The bishop castle of Haapsalu was built in the 13th century. It was the main residence of the Bishop of Läänemaa. The Läänemaa bishopric was created as a state of the Holy Roman Empire on 1 October 1228.
Construction, widening and reconstruction of the stronghold went on throughout several centuries, with the architecture changing according to the development of weapons. The stronghold achieved its final dimensions under the reign of Bishop Johannes IV Kievel (1515–1527). The western side of the castle houses a 29-metre watchtower dating from the 13th century, later used as a bell tower. The walls were later raised to 15 metres. The inner trenches and blindages, which were built for cannons and as a shelter from bombing, date back to the Livonian War (1558–1582), but it was during this war that the stronghold was severely damaged. The walls of the small castle and the outer fortification were left partly destroyed.
In the 17th century, the castle was no longer used as a defensive building by the Swedes who now ruled the Swedish Estonian Province. In the course of the Great Northern War in 1710, Estonia fell under Russian rule and the walls were partially demolished at the command of the Peter I of Russia, turning the castle in effect into ruins.
The Cathedral of Haapsalu is attached to the castle. It was the official chair of the Bishop, was situated and where the Chapter of the Bishopric worked. It is the biggest single-naved church in the Baltic countries, with its 15.5-metre-high domical vaults and an area of 425 m2. The Dome church was probably built in the 1260s, following the style of the Cistercian Order. The round baptism chapel on the eastern side of the church was built in the 14th or 15th century and is the site of a famous legend. On moonlight August nights the shape of a Lady in White appears on the inside wall of the chapel as the moon shines through the chapel window. This Lady is said to have been a woman who was in love with the abbot and entered the castle against his orders, therefore having been walled in there alive as a punishment. The church has been restored and it is again in active use by the local congregation of the Estonian Lutheran Church since 1990.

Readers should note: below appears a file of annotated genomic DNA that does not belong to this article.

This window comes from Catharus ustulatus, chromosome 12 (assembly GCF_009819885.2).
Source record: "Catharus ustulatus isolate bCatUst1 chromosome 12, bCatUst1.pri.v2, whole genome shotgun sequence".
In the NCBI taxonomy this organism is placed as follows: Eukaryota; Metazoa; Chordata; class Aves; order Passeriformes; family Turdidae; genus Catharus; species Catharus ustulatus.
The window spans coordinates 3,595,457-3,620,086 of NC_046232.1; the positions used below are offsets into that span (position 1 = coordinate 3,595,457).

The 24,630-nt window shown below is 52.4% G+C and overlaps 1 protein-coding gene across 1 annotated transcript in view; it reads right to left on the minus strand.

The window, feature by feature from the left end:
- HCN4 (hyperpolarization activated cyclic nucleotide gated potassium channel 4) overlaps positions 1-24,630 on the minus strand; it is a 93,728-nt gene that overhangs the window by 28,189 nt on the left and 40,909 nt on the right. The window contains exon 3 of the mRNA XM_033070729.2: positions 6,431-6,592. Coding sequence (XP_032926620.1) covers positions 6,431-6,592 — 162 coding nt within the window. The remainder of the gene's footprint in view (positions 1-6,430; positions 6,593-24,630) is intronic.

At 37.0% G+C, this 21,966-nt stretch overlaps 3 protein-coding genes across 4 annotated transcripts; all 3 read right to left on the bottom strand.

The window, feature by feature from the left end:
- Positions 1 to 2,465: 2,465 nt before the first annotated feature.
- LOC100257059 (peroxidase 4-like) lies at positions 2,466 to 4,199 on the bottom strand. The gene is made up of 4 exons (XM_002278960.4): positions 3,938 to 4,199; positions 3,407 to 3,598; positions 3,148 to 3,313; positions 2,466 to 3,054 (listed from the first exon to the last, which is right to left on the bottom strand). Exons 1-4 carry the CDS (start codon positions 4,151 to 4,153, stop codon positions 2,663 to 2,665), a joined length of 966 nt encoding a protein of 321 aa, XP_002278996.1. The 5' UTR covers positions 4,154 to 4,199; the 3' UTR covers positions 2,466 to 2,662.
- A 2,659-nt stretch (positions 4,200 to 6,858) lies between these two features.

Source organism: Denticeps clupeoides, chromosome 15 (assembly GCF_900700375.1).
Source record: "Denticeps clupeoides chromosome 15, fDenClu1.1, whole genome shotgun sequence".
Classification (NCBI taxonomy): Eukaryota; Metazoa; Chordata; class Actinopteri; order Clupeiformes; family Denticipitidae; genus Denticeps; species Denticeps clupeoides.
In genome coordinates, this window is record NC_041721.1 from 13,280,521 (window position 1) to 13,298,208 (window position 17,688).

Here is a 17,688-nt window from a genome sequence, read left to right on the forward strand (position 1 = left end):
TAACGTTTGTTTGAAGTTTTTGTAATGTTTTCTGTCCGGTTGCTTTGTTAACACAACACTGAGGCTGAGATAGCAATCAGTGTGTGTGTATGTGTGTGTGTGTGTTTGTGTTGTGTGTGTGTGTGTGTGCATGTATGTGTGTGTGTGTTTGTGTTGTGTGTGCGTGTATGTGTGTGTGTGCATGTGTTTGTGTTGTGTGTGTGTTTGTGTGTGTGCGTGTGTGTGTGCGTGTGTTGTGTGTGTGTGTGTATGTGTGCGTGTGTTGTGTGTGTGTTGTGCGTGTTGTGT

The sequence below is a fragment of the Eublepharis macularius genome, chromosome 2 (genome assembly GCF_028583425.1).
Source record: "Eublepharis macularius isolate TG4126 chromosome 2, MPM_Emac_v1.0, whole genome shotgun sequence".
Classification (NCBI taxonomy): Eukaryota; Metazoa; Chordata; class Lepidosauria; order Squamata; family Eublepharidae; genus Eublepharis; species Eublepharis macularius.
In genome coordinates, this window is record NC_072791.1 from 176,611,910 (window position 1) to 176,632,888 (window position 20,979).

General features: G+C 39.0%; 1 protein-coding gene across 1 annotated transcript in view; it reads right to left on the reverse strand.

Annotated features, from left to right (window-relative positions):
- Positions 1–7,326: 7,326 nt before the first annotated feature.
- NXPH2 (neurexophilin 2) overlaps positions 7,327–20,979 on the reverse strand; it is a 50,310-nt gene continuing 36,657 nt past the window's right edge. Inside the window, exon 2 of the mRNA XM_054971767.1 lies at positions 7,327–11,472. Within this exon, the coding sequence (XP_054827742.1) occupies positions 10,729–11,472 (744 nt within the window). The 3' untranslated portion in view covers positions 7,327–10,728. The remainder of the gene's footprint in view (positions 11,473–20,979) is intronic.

Kroměříž stands on the site of an earlier ford across the River Morava. The gardens and castle of Kroměříž are an exceptionally complete and well-preserved example of a European Baroque princely residence and its gardens and described as a UNESCO World Heritage Site.
The first residence on the site was founded by bishop Stanislas Thurzo in 1497. The building was in a Late Gothic style, with a modicum of Renaissance detail. During the Thirty Years' War, the castle was sacked by the Swedish army (1643).
It was not until 1664 that a bishop from the powerful Liechtenstein family charged architect Filiberto Lucchese with renovating the palace in a Baroque style. The chief monument of Lucchese's work in Kroměříž is the Pleasure Garden in front of the castle. Upon Lucchese's death in 1666, Giovanni Pietro Tencalla completed his work on the formal garden and had the palace rebuilt in a style reminiscent of the Turinese school to which he belonged.
After the castle was gutted by a major fire in March 1752, Bishop Hamilton commissioned two leading imperial artists, Franz Anton Maulbertsch and Josef Stern, arrived at the residence in order to decorate the halls of the palace with their works. In addition to their paintings, the palace still houses an art collection, generally considered the second finest in the country, which includes Titian's last mythological painting, The Flaying of Marsyas. The largest part of the collection was acquired by Bishop Karel in Cologne in 1673. The palace also contains an outstanding musical archive and a library of 33,000 volumes.
UNESCO lists the palace and garden among the World Heritage Sites. As the nomination dossier explains, 'the castle is a good but not outstanding example of a type of aristocratic or princely residence that has survived widely in Europe. The Pleasure Garden, by contrast, is a very rare and largely intact example of a Baroque garden'. Apart from the formal parterres there is also a less formal nineteenth-century English garden, which sustained damage during floods in 1997.
Interiors of the palace were extensively used by Miloš Forman as a stand-in for Vienna's Hofburg Imperial Palace during filming of Amadeus (1984), based on the life of Wolfgang Amadeus Mozart, who actually never visited Kroměříž. The main audience chamber was also used in the film Immortal Beloved (1994), in the piano concerto scene.